Posts Tagged ‘greenpeace’

The Cove – Think About Your Audience First

Posted 27 Aug 2010 — by contributor
Category Film Reviews, Movies I Didn't Get

By Corey Birkhofer

The Cove, USA, 2009

Directed by Louie Psihoyos

Documentary: one could argue it has become the most accepted form of news gathering and truth. Though documentary filmmaking built its momentum slowly through the ’60s and ’70s, now, as we head into the second decade of the 2000s, it has become more than just another genre, but rather a mainstay and mainstream form of expressing non-fiction topics to an audience that no longer trusts the information dished out by the major media networks.

man and dolphins

For me personally, documentary has the power to tell the truth, and this is a power that should be respected and not abused. So what happens when you take activist groups like Sea Shepherd and put the camera in their hands to go to a small coastal village in Japan and tell the story of dolphins being annually massacred? I would say you have set the stage to share an unknown and dirty truth to the rest of the world, and as such, the film you make should be held to the highest degree of integrity, dignity and, above all else, truth.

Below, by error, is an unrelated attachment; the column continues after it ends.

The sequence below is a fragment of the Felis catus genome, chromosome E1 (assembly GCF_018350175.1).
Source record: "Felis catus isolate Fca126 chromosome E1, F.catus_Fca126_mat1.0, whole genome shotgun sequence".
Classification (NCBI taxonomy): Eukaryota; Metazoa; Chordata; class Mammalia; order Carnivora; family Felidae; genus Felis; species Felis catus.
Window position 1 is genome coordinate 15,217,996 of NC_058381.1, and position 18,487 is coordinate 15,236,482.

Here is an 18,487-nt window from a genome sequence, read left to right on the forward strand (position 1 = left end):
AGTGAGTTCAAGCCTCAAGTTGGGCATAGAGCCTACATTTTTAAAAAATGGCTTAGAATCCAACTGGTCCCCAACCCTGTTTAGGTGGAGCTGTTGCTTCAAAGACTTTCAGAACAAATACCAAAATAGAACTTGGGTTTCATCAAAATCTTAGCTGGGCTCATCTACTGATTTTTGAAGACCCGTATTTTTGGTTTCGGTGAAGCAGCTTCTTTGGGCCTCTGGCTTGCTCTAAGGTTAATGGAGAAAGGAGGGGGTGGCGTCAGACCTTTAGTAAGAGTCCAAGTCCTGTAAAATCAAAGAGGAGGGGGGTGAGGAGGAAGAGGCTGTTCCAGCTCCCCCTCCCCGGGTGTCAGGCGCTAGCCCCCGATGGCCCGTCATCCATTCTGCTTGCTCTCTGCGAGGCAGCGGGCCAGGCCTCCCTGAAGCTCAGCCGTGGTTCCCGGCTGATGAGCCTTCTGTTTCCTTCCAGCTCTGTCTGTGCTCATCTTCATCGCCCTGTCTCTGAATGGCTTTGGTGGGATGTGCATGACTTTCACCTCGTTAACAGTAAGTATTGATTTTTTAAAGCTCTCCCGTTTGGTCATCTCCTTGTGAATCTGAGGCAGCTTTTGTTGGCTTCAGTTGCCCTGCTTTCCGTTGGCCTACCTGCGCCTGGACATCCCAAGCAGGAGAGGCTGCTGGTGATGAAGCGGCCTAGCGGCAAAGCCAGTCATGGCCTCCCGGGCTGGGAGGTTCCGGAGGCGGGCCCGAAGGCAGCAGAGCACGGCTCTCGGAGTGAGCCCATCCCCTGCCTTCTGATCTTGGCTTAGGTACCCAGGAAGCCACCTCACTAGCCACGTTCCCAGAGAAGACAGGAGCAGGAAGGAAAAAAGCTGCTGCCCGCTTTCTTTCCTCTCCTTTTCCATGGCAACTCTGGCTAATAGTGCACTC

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Oceans – Definitely Sinks To The Bottom

Posted 03 Feb 2010 — by contributor
Category Film Reviews, Movies I Didn't Get

By Corey Birkhofer

Oceans, France / Switzerland / Spain, 2009

Directed by Jacques Perrin and Jacques Cluzaud

disney  nature oceans

Okay, I’m going to admit it: I absolutely love nature documentaries. March of the Penguins (2005) and the BBC’s Earth (2007) are two that come immediately to mind as nature pictures that have stayed with me since watching them. The latter, a brilliant work narrated by James Earl Jones, was interestingly acquired for U.S. release by none other than Disney’s new-kid-on-the-block independent nature documentary group, DisneyNature. Being as moved as I was by Earth, when I found out DisneyNature had put together their own documentary, I was ecstatic to hear it’d be getting a Japanese release so I could see it over here.

With its ambitious attempt to document the massive bodies of water that cover three-fourths of our planet, Oceans is a visual and auditory masterpiece put together by French directors Jacques Perrin and Jacques Cluzaud. On a visual level, I have to be honest and state that I have never been moved to “ooh” and “aah” more than I was when watching Oceans. And yet, as beautifully shot, edited and scored as the film may be, what didn’t I get about it?

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